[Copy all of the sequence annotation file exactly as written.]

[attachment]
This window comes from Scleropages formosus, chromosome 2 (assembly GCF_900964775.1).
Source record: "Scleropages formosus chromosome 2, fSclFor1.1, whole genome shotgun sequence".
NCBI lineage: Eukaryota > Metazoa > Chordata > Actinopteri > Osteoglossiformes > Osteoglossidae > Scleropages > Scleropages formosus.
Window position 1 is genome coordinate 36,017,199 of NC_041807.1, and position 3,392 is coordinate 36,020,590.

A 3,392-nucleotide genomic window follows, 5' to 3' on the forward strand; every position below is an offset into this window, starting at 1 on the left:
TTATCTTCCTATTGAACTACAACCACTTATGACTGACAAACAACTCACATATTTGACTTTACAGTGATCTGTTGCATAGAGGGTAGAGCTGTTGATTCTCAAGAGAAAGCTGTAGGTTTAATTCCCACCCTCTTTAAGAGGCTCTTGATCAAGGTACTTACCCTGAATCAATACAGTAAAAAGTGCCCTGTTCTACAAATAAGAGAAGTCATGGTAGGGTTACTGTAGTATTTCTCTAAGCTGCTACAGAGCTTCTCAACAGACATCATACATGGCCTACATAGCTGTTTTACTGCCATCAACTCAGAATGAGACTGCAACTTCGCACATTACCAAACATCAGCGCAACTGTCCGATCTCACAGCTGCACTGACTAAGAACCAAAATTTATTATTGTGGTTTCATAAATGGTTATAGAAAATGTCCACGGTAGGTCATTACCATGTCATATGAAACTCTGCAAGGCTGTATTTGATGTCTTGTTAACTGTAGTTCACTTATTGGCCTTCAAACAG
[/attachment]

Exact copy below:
This window comes from Scleropages formosus, chromosome 2 (assembly GCF_900964775.1).
Source record: "Scleropages formosus chromosome 2, fSclFor1.1, whole genome shotgun sequence".
NCBI lineage: Eukaryota > Metazoa > Chordata > Actinopteri > Osteoglossiformes > Osteoglossidae > Scleropages > Scleropages formosus.
Window position 1 is genome coordinate 36,017,199 of NC_041807.1, and position 3,392 is coordinate 36,020,590.

A 3,392-nucleotide genomic window follows, 5' to 3' on the forward strand; every position below is an offset into this window, starting at 1 on the left:
TTATCTTCCTATTGAACTACAACCACTTATGACTGACAAACAACTCACATATTTGACTTTACAGTGATCTGTTGCATAGAGGGTAGAGCTGTTGATTCTCAAGAGAAAGCTGTAGGTTTAATTCCCACCCTCTTTAAGAGGCTCTTGATCAAGGTACTTACCCTGAATCAATACAGTAAAAAGTGCCCTGTTCTACAAATAAGAGAAGTCATGGTAGGGTTACTGTAGTATTTCTCTAAGCTGCTACAGAGCTTCTCAACAGACATCATACATGGCCTACATAGCTGTTTTACTGCCATCAACTCAGAATGAGACTGCAACTTCGCACATTACCAAACATCAGCGCAACTGTCCGATCTCACAGCTGCACTGACTAAGAACCAAAATTTATTATTGTGGTTTCATAAATGGTTATAGAAAATGTCCACGGTAGGTCATTACCATGTCATATGAAACTCTGCAAGGCTGTATTTGATGTCTTGTTAACTGTAGTTCACTTATTGGCCTTCAAACAG